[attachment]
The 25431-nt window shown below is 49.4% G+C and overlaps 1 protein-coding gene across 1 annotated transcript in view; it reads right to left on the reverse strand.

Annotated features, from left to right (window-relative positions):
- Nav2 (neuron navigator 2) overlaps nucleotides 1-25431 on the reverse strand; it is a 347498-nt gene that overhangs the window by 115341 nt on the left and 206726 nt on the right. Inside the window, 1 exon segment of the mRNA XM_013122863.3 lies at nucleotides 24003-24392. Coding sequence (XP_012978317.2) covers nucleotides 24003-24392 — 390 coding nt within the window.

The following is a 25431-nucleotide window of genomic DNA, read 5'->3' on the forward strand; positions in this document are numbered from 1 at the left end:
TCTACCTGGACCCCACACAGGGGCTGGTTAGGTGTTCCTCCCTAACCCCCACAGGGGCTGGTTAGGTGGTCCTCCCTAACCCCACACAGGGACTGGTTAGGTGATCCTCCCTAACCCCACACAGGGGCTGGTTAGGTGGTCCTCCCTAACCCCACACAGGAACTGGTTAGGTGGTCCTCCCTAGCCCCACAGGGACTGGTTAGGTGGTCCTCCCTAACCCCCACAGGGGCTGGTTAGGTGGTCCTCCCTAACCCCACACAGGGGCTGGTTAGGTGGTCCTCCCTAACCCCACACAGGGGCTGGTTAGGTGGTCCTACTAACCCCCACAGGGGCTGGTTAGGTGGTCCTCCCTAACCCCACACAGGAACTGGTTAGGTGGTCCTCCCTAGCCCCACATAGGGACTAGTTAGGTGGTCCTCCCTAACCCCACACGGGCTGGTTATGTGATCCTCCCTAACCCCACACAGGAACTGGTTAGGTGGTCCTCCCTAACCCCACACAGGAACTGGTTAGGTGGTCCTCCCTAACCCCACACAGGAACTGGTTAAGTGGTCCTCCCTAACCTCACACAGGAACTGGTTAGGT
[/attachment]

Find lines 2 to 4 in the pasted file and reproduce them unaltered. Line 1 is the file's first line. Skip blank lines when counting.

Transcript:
Annotated features, from left to right (window-relative positions):
- Nav2 (neuron navigator 2) overlaps nucleotides 1-25431 on the reverse strand; it is a 347498-nt gene that overhangs the window by 115341 nt on the left and 206726 nt on the right. Inside the window, 1 exon segment of the mRNA XM_013122863.3 lies at nucleotides 24003-24392. Coding sequence (XP_012978317.2) covers nucleotides 24003-24392 — 390 coding nt within the window.

The following is a 25431-nucleotide window of genomic DNA, read 5'->3' on the forward strand; positions in this document are numbered from 1 at the left end: